Marino Pulling Out of NFL Concussion Suit Doesn’t Erase Health Concerns
June 4, 2014
MANHASSSET, NY – A New York City neurosurgeon says it does not matter who joins or drops out of the NFL lawsuit concerning concussions – the important thing is keeping the issue in the limelight and ensuring that people understand the importance of proper treatment.
Whether former quarterback Dan Marino is part of the lawsuit or not, this legal action is showing that concussions need to be taken seriously. Jamie Ullman, MD, director of neurotrauma at North Shore University Hospital in Manhasset, says the long-term effects of concussions, particularly if someone has had repeated concussions, can be headaches, memory disturbances, an inability to concentrate, an inability to perform work duties well and either the inability to sleep or sleeping too much.
“The first sign of a concussion is if a player seems dazed or confused,” Dr. Ullman says. “If someone gets hit in the head with a ball, say during soccer practice or in football, if there’s been some contact resulting in injury to the head, it’s very important to see if there’s been any loss of consciousness. There may not be loss of consciousness, the person may be completely awake, but they may have seen stars or have other signs, seem vaguely disoriented. Any of these transient symptoms that don’t necessarily result in actually blacking out can be concussions.”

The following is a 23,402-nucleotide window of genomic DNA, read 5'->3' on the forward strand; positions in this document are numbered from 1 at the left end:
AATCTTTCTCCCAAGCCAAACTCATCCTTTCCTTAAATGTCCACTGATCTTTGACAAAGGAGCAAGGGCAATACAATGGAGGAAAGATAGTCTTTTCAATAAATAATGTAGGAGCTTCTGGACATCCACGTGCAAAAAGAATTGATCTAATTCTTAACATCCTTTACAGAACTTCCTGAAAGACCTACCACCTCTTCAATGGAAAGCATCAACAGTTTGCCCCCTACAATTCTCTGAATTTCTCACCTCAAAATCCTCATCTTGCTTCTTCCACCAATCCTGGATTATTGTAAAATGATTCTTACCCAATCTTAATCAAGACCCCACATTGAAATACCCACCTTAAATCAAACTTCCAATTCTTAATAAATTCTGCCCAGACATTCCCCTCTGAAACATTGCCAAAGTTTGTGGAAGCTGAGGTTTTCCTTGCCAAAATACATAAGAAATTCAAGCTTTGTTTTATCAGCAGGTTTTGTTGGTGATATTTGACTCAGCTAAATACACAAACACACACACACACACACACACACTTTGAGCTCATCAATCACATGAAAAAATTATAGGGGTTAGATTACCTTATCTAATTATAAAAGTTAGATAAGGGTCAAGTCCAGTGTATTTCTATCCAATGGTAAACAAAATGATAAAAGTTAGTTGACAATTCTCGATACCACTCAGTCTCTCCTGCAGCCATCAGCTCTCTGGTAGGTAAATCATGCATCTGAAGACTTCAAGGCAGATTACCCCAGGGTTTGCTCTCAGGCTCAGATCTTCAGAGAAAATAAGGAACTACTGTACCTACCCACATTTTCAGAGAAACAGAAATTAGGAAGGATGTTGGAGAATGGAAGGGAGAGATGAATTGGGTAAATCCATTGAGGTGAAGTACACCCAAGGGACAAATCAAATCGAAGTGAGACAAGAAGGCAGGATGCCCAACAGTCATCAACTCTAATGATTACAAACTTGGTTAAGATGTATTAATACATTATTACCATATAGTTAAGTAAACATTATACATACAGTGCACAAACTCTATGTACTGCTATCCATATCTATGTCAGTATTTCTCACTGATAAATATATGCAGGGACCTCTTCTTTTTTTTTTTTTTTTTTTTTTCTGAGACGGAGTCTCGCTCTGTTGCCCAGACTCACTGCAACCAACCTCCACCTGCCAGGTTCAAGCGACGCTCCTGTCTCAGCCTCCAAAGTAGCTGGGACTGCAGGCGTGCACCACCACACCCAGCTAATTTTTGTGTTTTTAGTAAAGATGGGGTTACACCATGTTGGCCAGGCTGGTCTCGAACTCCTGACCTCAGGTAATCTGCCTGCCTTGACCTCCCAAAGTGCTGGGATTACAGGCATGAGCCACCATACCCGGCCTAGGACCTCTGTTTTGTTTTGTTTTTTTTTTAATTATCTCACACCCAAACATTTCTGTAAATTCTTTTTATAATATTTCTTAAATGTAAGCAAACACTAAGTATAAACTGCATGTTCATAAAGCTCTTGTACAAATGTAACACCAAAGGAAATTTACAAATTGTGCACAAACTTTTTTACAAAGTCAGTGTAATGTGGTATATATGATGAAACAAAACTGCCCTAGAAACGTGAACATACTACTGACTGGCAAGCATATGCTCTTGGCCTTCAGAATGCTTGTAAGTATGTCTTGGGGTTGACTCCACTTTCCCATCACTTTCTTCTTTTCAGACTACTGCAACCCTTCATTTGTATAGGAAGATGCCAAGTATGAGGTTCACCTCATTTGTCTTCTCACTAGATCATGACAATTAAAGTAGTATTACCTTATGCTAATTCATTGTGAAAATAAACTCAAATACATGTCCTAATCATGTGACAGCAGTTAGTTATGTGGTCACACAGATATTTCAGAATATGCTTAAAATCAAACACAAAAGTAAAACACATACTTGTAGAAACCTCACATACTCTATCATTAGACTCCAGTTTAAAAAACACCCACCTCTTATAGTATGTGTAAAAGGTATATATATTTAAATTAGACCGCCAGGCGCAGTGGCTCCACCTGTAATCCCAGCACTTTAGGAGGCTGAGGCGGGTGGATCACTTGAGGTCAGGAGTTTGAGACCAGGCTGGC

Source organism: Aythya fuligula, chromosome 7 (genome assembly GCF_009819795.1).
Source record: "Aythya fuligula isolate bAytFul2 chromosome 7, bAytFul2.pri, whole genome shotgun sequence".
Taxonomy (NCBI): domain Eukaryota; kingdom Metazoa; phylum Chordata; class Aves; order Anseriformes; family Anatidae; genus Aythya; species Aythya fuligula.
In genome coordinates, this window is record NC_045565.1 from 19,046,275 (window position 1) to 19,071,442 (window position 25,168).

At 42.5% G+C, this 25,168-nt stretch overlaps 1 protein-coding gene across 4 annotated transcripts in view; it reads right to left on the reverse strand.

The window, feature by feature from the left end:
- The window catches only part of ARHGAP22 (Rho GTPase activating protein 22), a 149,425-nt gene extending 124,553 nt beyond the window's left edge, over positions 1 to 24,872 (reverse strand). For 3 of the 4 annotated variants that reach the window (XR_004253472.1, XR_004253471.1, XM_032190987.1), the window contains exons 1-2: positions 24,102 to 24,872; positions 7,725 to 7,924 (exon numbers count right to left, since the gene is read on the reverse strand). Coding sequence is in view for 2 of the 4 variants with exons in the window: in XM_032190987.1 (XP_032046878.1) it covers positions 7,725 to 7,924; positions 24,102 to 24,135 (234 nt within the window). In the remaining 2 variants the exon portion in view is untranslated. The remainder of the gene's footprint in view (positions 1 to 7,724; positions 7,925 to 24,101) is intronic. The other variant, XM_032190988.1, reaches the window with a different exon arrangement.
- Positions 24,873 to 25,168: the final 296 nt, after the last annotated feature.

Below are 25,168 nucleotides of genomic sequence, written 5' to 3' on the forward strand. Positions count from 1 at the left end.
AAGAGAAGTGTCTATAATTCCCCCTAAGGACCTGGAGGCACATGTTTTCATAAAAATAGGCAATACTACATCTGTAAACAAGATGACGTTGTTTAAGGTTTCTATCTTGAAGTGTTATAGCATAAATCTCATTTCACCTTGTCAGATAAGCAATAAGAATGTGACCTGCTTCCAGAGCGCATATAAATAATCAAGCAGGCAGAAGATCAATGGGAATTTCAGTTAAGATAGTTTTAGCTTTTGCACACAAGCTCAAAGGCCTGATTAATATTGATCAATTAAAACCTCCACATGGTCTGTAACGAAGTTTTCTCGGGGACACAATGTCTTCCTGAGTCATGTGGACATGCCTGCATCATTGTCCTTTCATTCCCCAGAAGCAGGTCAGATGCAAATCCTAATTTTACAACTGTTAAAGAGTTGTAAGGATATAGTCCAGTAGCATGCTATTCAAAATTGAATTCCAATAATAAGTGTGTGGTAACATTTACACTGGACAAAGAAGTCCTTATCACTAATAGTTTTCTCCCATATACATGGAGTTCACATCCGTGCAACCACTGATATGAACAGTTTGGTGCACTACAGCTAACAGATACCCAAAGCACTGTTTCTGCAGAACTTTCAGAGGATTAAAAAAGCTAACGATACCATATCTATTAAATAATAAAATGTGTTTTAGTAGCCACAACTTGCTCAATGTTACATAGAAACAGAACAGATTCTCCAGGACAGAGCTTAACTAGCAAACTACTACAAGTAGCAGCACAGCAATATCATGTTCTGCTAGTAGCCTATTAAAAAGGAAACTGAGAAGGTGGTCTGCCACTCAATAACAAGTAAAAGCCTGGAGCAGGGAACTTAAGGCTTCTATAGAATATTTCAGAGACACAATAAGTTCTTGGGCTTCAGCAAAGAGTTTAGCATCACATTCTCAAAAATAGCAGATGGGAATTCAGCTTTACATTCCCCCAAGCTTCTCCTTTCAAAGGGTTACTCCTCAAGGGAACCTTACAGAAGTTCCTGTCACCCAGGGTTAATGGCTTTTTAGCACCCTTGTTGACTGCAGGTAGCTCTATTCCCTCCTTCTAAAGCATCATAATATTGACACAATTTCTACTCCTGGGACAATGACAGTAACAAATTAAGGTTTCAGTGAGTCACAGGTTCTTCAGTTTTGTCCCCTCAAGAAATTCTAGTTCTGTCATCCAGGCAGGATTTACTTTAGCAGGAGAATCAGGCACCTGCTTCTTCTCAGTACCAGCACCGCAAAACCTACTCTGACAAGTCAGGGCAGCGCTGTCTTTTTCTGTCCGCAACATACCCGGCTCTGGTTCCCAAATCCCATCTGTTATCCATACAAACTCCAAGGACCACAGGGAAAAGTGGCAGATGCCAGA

Concussions are defined clinically as any alteration of a person’s consciousness after an impact to the head, Dr. Ullman says. Other signs of concussions are not speaking clearly and dizziness.
Recognizing the signs of a concussion immediately and beginning treatment as soon as possible is critical to a person’s recovery. Concussions vary in severity and how long the recovery period takes; it can be as soon as minutes to hours and, in rare cases, people can suffer for months to years with prolonged, post-concussion syndrome.
Media Contacts:Alexandra Zendrian, Senior Public Relations Specialist